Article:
“However, the average size of fish caught in 2009 should be exceptional,” said Roger Knight, ODNR Lake Erie fisheries program manager.
The daily bag limit is four fish per person in March and April. A 15-inch minimum size limit is in effect during the entire season.
Mississippi River, pools 3, 4, 5
Red Wing, Minn.
Previous winners: Bruce Samson (02), Tom Keenan (03), Jeff Ryan (06), Jason Przekurat (07)
This part of the Mississippi River is a popular site for walleye tournaments ranging in size from small club outings to major national events. The FLW tour has been here four times, including twice for the championship.
Pools 3, 4, and 5 are popular because there’s a ton of fish in the system, including some monsters, and catch rates are good. Perhaps the most impressive tournaments FLW Outdoors hosted here were those in 2006 and 2007. In ’06, Jeff Ryan of Lakeview, Iowa won with 16 fish weighing 87 pounds, a 5.4 pound average, and in ’07 Jason Przekurat got his first tour win with 18 fish weighing 90 pounds, another hefty 5-pound average.
At the heart of the system is Lake Pepin, a 25,272 acre expanse of river that’s a mile wide and has an average depth of 20 feet. It’s a primary spawning area for walleyes and sauger, has abundant forage and fish with above average growth rates. Years 2006 and 2007 were especially good for both species, according to DNR surveys. An electrofishing survey last fall revealed that the average size of walleyes was 16 inches. A 29-incher also came to the surface. Among saugers, 24 inches was the biggest. That’s a big sauger, but not unusual for Lake Pepin, where Minnesota’s state record measuring 24 inches and weighing 6 pounds, 3 ounces was caught in 1988.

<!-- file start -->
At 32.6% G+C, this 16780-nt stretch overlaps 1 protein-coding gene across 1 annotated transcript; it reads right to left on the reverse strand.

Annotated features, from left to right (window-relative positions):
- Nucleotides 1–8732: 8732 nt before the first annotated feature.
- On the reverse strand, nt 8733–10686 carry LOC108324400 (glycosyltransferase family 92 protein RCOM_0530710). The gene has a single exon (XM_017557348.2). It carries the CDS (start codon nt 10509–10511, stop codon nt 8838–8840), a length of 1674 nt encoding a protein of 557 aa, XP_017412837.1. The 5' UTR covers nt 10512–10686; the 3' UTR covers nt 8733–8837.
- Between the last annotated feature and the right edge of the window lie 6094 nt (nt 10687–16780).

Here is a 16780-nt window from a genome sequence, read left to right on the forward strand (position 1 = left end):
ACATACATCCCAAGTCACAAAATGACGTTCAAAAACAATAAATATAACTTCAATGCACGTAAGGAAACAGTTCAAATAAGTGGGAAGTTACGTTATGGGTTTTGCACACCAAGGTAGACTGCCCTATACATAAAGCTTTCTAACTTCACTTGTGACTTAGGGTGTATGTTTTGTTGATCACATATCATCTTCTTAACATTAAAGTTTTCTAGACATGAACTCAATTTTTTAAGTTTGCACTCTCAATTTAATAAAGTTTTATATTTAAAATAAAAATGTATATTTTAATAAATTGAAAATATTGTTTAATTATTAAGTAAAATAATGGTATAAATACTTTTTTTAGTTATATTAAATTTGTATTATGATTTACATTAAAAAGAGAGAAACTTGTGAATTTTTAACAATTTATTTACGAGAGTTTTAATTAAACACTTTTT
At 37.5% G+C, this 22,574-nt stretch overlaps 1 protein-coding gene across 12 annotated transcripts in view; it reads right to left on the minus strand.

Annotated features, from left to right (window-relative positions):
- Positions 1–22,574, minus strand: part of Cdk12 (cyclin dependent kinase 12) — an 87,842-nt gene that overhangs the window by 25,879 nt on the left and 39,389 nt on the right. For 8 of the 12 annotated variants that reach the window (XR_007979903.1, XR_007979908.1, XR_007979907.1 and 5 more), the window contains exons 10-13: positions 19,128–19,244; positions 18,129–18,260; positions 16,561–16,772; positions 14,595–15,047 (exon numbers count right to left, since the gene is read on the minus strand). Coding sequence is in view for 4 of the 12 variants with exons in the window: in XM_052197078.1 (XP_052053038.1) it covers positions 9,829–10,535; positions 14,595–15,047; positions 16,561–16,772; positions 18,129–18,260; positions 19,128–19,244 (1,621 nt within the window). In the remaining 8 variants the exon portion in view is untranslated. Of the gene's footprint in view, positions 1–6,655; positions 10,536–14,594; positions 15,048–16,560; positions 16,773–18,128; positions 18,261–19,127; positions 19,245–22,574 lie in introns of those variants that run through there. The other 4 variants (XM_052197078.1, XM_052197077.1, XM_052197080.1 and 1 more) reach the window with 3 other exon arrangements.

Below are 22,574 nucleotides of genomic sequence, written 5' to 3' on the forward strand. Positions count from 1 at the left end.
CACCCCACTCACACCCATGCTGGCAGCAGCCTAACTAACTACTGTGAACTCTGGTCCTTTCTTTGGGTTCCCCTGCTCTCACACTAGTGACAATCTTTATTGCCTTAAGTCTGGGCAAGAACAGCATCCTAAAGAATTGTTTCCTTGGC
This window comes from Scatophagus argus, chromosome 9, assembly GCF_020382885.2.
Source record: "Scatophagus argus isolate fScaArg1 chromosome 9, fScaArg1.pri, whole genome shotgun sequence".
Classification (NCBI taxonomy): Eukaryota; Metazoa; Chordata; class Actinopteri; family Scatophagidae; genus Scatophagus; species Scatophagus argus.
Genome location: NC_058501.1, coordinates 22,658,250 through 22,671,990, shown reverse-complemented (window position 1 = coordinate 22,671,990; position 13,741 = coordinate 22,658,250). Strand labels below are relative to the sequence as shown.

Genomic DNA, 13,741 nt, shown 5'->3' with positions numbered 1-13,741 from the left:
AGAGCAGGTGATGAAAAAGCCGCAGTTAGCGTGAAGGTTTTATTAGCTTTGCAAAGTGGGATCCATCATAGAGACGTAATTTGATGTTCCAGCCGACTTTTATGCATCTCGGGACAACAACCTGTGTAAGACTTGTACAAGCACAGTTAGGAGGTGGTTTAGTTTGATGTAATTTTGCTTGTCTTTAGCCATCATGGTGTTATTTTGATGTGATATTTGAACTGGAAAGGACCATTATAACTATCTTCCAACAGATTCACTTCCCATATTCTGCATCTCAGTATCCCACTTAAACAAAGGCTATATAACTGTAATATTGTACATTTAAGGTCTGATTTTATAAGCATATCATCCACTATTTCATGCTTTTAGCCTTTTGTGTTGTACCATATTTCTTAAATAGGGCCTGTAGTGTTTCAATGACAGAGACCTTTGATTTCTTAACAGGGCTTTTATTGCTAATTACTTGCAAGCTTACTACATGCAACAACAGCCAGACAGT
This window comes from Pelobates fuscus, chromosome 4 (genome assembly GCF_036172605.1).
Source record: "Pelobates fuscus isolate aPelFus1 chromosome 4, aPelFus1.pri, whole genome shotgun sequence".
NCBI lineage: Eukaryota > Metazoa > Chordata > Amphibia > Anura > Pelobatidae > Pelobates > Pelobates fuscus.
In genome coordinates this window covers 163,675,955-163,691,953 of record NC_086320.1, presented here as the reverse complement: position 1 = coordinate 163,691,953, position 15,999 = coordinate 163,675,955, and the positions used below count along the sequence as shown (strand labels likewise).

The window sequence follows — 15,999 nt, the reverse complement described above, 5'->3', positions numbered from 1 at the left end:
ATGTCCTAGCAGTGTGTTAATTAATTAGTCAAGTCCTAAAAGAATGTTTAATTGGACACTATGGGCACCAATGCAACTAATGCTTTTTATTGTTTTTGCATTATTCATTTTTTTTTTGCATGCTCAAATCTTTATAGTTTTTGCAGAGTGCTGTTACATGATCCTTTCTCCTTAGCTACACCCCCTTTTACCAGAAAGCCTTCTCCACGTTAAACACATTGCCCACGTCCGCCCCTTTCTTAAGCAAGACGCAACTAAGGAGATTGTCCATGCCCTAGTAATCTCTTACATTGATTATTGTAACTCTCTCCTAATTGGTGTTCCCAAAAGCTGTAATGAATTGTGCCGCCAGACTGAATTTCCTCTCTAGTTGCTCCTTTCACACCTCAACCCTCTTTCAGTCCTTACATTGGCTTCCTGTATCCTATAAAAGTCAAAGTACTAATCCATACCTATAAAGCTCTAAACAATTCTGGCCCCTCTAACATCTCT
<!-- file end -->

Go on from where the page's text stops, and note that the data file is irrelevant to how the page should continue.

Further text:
“We’ve seen some really impressive saugers the past few years,” said John Meerbeek, the DNR’s large lake specialist on Lake Pepin. “They’re a really important part of the fishery. The fishermen will have to decide if they want to target some sauger to fill out a good-sized limit.”
A variety of tactics work on this part of the river. Many anglers jig the deep holes or cast to shoreline riprap. Others pull crankbaits on planer boards or work wing dams with willow cats, a local minnow that’s deadly bait but which can be hard to find after hoards of tournament anglers hit the local shops.
Przekurat said current will be the deciding factor come tournament time.
“That and the water level, whether it’s low or high,” said the two-time FLW Angler of the Year.
Przekurat won here last year by fishing a small log jam near shore with jigs tipped with Berkley Gulp 4-inch minnows. “But for that spot to produce again,” he said, “things would have to be perfect. I’d say the odds are very slim.”